In March 2009, the CDFI Fund published a Request for Public Comment on how the CDFI Fund should design, implement, and administer the CMF. In July 2009, the CDFI Fund released, on its website (www.cdfifund.gov), 37 comment letters it received in response to its request for public comment. Many commentators urged the CDFI Fund to use definitions and criteria from existing programs, such as the CDFI Grant Program, to fashion similar rules for the CMF. As for what constitutes “affordable housing,” many commentators suggested that housing units meet the income, rent, or purchase price term requirements of either the Low-Income Housing Tax Credit (LIHTC) for rental properties or the HUD HOME Investments Partnerships Program for rental and home ownership. At least one commentator suggested that a percentage of the affordable housing funding be used for workforce housing or specific populations, including but not limited to artists, teachers, firefighters, and police officers. The CDFI Fund specifically asked for comments on whether it should support economic development activities, and/or community service facilities in conjunction with affordable housing activities financed by sources other than CMF grants such as the LIHTC, HOPE VI, or private sources.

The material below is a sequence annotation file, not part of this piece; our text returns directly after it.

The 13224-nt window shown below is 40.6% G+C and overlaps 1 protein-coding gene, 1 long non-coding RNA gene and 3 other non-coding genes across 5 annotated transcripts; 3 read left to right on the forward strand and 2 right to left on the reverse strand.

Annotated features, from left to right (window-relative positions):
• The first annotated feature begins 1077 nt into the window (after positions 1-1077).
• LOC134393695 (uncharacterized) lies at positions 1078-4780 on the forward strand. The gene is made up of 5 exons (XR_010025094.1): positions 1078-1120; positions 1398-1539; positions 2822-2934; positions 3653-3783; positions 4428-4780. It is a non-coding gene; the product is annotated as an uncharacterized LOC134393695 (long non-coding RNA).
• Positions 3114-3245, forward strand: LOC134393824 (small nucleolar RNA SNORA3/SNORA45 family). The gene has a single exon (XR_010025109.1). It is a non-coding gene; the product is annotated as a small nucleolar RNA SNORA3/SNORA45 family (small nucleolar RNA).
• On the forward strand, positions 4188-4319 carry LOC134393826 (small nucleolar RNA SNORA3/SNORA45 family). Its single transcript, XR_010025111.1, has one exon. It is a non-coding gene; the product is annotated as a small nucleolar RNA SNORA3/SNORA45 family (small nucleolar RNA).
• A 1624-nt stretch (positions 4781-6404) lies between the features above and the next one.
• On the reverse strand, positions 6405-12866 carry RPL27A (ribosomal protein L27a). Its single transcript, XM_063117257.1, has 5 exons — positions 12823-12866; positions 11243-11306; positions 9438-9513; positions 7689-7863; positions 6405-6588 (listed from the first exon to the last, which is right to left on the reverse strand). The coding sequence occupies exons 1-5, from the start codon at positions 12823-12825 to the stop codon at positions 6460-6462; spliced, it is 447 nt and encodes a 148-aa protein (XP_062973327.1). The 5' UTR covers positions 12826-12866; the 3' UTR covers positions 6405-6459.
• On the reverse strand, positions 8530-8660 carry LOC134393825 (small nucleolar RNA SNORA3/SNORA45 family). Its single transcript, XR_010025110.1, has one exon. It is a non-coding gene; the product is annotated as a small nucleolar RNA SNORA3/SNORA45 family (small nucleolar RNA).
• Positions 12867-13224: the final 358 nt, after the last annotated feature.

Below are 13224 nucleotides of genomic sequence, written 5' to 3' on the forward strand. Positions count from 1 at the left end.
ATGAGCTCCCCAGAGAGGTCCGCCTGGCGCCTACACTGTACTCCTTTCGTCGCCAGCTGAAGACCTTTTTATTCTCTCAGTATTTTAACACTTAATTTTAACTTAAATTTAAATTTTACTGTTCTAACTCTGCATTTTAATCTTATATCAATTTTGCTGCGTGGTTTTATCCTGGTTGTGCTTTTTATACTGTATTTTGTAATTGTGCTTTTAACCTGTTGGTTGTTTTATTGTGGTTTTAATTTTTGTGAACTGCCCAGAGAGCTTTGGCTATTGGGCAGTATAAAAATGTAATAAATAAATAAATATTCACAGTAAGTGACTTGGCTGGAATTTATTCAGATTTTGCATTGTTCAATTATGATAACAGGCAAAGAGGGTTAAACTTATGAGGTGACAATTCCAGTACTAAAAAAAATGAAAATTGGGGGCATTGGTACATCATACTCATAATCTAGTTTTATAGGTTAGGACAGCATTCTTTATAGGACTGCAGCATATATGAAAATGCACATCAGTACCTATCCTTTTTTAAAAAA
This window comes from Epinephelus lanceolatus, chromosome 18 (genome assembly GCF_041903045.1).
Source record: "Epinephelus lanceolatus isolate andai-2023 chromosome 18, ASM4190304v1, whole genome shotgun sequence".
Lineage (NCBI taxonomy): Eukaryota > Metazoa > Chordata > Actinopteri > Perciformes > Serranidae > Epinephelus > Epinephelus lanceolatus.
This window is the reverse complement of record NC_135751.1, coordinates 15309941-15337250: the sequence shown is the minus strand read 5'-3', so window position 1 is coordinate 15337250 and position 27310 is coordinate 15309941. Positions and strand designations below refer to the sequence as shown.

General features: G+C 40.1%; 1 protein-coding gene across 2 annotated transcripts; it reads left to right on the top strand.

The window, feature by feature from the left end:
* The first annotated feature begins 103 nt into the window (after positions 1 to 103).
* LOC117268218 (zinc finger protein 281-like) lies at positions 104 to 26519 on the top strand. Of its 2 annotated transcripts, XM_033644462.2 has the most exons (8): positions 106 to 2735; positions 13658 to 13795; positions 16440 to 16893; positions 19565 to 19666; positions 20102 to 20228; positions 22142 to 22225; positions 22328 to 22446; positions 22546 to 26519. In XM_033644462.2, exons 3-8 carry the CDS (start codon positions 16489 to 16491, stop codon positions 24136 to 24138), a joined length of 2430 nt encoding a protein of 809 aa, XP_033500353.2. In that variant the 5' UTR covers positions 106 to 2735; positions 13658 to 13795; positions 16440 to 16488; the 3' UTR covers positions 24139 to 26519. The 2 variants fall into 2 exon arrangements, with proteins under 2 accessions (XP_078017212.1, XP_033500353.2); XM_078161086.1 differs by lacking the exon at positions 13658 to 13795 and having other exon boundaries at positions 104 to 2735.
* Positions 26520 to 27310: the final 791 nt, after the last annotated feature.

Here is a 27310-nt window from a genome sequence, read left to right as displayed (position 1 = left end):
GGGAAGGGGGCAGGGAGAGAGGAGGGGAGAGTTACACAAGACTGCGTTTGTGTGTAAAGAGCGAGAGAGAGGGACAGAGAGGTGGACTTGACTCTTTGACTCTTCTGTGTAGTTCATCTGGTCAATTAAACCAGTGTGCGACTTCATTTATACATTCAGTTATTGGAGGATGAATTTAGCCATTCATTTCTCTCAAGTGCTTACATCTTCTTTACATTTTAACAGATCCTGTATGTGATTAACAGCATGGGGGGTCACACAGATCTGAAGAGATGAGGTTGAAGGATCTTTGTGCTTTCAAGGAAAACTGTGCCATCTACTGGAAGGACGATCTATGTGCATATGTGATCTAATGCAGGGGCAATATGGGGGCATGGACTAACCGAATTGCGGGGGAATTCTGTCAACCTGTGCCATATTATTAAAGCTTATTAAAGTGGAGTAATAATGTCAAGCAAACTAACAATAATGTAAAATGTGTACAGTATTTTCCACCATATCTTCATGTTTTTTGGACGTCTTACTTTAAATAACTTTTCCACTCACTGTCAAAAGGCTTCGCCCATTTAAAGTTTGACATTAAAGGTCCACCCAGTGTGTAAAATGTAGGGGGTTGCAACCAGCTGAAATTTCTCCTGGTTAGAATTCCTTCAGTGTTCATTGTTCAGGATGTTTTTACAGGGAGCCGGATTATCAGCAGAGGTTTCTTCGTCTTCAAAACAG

The CDFI Fund will administer competitive application rounds to distribute CMF grants. Officials from the CDFI Fund estimate that an Interim Final Rule should be released this year as early as late February. A final application should be published shortly thereafter. Administration of the CMF program will most likely be similar in many respects to the CDFI Grant Program.